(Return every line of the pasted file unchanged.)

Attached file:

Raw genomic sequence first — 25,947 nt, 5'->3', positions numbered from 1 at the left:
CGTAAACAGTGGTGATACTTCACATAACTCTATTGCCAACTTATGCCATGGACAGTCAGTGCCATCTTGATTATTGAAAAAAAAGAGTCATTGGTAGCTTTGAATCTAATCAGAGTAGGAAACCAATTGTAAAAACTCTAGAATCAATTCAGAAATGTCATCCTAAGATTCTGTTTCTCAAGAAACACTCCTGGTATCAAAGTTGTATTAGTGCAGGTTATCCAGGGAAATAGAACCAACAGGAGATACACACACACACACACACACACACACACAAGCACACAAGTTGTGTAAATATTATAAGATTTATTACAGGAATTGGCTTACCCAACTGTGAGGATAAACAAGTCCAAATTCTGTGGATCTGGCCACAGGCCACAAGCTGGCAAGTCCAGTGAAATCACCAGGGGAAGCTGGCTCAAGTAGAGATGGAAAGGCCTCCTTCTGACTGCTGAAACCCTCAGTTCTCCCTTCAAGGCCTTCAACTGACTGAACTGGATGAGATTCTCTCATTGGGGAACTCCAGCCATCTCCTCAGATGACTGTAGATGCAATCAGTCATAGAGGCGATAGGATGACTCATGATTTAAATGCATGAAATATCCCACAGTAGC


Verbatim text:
Raw genomic sequence first — 25,947 nt, 5'->3', positions numbered from 1 at the left:
CGTAAACAGTGGTGATACTTCACATAACTCTATTGCCAACTTATGCCATGGACAGTCAGTGCCATCTTGATTATTGAAAAAAAAGAGTCATTGGTAGCTTTGAATCTAATCAGAGTAGGAAACCAATTGTAAAAACTCTAGAATCAATTCAGAAATGTCATCCTAAGATTCTGTTTCTCAAGAAACACTCCTGGTATCAAAGTTGTATTAGTGCAGGTTATCCAGGGAAATAGAACCAACAGGAGATACACACACACACACACACACACACACACAAGCACACAAGTTGTGTAAATATTATAAGATTTATTACAGGAATTGGCTTACCCAACTGTGAGGATAAACAAGTCCAAATTCTGTGGATCTGGCCACAGGCCACAAGCTGGCAAGTCCAGTGAAATCACCAGGGGAAGCTGGCTCAAGTAGAGATGGAAAGGCCTCCTTCTGACTGCTGAAACCCTCAGTTCTCCCTTCAAGGCCTTCAACTGACTGAACTGGATGAGATTCTCTCATTGGGGAACTCCAGCCATCTCCTCAGATGACTGTAGATGCAATCAGTCATAGAGGCGATAGGATGACTCATGATTTAAATGCATGAAATATCCCACAGTAGC